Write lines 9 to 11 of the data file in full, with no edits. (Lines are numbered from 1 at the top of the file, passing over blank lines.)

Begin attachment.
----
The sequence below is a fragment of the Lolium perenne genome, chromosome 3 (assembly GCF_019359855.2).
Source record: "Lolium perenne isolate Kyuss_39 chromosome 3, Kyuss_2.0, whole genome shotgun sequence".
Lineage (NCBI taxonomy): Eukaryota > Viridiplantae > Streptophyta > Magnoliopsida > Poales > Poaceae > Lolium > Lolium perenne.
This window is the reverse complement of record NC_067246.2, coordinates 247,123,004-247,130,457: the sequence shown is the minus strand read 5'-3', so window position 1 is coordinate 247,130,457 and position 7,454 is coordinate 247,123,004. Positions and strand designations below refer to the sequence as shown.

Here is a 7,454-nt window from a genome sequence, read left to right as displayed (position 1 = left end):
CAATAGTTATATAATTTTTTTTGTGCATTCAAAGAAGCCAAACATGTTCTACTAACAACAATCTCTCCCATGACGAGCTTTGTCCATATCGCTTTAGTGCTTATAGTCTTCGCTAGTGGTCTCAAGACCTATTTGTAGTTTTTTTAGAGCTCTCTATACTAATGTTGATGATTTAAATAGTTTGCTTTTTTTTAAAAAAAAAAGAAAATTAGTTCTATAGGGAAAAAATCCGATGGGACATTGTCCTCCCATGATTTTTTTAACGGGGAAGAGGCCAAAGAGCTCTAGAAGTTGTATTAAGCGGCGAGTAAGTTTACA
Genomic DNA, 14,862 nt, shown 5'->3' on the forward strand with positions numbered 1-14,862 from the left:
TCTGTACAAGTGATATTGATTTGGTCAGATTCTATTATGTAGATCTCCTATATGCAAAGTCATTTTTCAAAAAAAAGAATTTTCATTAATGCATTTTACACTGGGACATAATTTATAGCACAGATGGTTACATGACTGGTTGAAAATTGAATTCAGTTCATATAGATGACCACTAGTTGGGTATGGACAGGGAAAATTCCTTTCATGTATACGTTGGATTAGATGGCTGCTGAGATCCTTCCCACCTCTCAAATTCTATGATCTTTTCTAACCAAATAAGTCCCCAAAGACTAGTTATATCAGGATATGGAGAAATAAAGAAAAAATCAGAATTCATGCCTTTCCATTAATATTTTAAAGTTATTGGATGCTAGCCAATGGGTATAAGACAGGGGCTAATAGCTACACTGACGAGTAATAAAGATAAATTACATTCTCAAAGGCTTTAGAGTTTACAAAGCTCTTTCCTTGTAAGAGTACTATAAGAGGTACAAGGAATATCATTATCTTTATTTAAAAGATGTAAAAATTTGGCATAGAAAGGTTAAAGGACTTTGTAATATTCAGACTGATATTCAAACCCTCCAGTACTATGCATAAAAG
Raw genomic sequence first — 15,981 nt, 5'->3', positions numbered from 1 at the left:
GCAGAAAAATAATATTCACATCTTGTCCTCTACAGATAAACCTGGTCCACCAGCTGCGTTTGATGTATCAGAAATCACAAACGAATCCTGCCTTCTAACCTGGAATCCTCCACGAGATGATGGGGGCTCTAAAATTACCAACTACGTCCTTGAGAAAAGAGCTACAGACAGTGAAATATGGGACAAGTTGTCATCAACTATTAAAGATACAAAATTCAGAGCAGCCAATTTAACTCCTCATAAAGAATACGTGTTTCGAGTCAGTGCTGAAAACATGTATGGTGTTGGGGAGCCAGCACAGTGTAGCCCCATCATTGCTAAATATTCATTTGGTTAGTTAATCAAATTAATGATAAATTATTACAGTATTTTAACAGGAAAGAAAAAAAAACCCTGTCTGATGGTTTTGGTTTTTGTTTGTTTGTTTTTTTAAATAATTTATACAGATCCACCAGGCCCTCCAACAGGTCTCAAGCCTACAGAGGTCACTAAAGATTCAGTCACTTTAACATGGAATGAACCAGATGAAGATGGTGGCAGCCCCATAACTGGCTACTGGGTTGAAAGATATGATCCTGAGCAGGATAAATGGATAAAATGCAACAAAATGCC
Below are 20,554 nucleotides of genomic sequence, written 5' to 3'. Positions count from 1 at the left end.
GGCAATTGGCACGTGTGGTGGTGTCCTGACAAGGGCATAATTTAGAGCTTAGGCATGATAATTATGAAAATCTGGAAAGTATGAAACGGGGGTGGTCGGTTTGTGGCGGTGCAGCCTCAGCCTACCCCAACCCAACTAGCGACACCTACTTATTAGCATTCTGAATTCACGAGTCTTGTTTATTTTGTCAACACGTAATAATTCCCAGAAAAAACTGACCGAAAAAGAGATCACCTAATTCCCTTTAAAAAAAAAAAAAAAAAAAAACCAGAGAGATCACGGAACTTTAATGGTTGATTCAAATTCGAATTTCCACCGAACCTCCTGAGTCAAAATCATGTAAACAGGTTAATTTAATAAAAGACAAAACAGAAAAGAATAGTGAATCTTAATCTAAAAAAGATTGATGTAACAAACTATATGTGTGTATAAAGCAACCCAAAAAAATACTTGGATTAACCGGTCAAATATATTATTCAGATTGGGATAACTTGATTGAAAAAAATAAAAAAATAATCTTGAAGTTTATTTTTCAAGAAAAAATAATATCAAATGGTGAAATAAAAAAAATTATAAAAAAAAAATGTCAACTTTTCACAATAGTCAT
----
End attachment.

Raw genomic sequence first — 15,981 nt, 5'->3', positions numbered from 1 at the left:
GCAGAAAAATAATATTCACATCTTGTCCTCTACAGATAAACCTGGTCCACCAGCTGCGTTTGATGTATCAGAAATCACAAACGAATCCTGCCTTCTAACCTGGAATCCTCCACGAGATGATGGGGGCTCTAAAATTACCAACTACGTCCTTGAGAAAAGAGCTACAGACAGTGAAATATGGGACAAGTTGTCATCAACTATTAAAGATACAAAATTCAGAGCAGCCAATTTAACTCCTCATAAAGAATACGTGTTTCGAGTCAGTGCTGAAAACATGTATGGTGTTGGGGAGCCAGCACAGTGTAGCCCCATCATTGCTAAATATTCATTTGGTTAGTTAATCAAATTAATGATAAATTATTACAGTATTTTAACAGGAAAGAAAAAAAAACCCTGTCTGATGGTTTTGGTTTTTGTTTGTTTGTTTTTTTAAATAATTTATACAGATCCACCAGGCCCTCCAACAGGTCTCAAGCCTACAGAGGTCACTAAAGATTCAGTCACTTTAACATGGAATGAACCAGATGAAGATGGTGGCAGCCCCATAACTGGCTACTGGGTTGAAAGATATGATCCTGAGCAGGATAAATGGATAAAATGCAACAAAATGCC
Below are 20,554 nucleotides of genomic sequence, written 5' to 3'. Positions count from 1 at the left end.